Mr Johnson has recently relied on a proposed standstill agreement under GATT Article XXIV as a No Deal buffer, while a new interim free trade agreement (FTA) is negotiated. Unfortunately this latest gambit suffers a significant gap between the plan and reality.
If the UK leaves with No Deal on 31 October 2019, the scale of potential losses is vast. UK exports in 2018 were valued around £621+ billion with almost half going to the EU. To avoid devastating tariffs on goods alone, the UK would require, at a minimum, an Article XXIV agreement. This is because Article I of GATT demands non-discrimination between trading partners; so if the UK permitted EU goods to enter tariff free, it must do the same for all WTO members. Article XXIV provides a theoretical means around that for goods. It provides for the formation of a (a) customs union (CU) or (b) free trade agreement or the adoption of an interim agreement necessary for a CU or FTA, subject to conditions.
Dr Bartels at Cambridge University tweeted a one page draft agreement that Brexiters rely on to demonstrate how simple the exercise might be. However, Dr Bartels emphasised the draft was not a guarantee of frictionless trade and subject to limitations. He suggested “it works as an emergency measure”, but the proposal is untested with substantial practical gaps. It was an academic exercise, to demonstrate the bare minimum required by Article XXIV. Dr Bartels himself and other trade experts have emphasised that Article XXIV is no solution.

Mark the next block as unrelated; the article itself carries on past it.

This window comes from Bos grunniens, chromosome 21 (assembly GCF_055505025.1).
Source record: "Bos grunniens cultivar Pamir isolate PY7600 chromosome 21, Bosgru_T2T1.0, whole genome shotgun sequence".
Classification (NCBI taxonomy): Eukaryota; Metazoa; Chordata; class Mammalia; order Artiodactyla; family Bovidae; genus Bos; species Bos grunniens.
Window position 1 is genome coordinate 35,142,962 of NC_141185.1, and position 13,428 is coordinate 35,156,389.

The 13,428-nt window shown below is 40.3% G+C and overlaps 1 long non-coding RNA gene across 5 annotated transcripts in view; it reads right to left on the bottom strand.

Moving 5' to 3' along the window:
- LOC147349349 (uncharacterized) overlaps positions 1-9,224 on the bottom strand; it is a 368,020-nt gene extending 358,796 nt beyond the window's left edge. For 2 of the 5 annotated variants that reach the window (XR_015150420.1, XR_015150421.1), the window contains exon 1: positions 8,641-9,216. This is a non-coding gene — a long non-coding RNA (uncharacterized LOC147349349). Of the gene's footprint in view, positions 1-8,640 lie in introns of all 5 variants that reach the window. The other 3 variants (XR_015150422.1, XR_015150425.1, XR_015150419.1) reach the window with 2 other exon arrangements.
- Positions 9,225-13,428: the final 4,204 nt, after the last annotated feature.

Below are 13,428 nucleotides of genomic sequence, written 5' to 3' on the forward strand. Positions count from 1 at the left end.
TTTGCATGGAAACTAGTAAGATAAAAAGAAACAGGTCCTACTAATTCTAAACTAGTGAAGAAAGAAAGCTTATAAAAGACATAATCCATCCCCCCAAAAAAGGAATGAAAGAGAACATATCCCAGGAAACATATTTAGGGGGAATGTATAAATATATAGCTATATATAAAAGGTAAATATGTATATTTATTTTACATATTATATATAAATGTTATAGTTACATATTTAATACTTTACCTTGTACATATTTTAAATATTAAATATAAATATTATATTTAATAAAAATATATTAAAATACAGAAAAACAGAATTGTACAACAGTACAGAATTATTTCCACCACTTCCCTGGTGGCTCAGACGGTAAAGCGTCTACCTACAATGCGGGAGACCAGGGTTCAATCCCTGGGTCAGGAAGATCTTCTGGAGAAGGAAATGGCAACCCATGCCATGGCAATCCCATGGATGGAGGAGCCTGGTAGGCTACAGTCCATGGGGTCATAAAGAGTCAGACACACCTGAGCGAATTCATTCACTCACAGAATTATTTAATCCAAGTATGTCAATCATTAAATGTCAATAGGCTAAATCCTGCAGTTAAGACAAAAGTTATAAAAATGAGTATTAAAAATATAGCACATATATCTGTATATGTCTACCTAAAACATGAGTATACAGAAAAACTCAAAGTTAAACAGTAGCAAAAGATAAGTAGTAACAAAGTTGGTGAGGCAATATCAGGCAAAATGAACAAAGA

The Article XXIV proposal also presupposes a willingness by the UK and EU to step into negotiating a future CU or FTA. To avoid disruption a transition period is required, in which to put in place an interim agreement. That transition is provided for in the Withdrawal Agreement that EU officials emphasise is the final negotiated text for UK departure from the union.
There is no precedent for a standstill proposal without a realistic plan for a CU or FTA. Article XXIV is not simply a convenience, to avoid the provisions applicable to interim FTAs (including the requirement for a schedule and plan) or full external FTAs (requiring ratification of the Member States). Article XXIV allows for a “reasonable time” (maximum 10 years) for the formation of an FTA. The myth that this provides a 10 year grace period has been comprehensively quashed. Not least, since it depends on EU agreement, a plan and timetable.
There are other dangerous gaps. A ‘standstill’ agreement fails to resolve the Irish Border predicament. It does not address trade in services, the level of regulatory alignment and mutual recognition of standards. It lacks any dispute resolution mechanism, which, from the EU’s perspective, requires involvement of the European Court of Justice. These are vital issues. Services alone account for approximately 40% of the UK’s exports to the EU.
EU membership is an exceptionally privileged trading position for the UK, unattainable post-Brexit. When all indicators show Brexit bringing serious harm to the economy, to international relations and to security, coupled with a mass call for a final say, the obvious course is to put the question of departure back to the people. The standstill proposal is another poorly planned attempt by Mr Johnson at circumventing the facts, which is destined for rejection.
Felicity Williams, Garden Court Chambers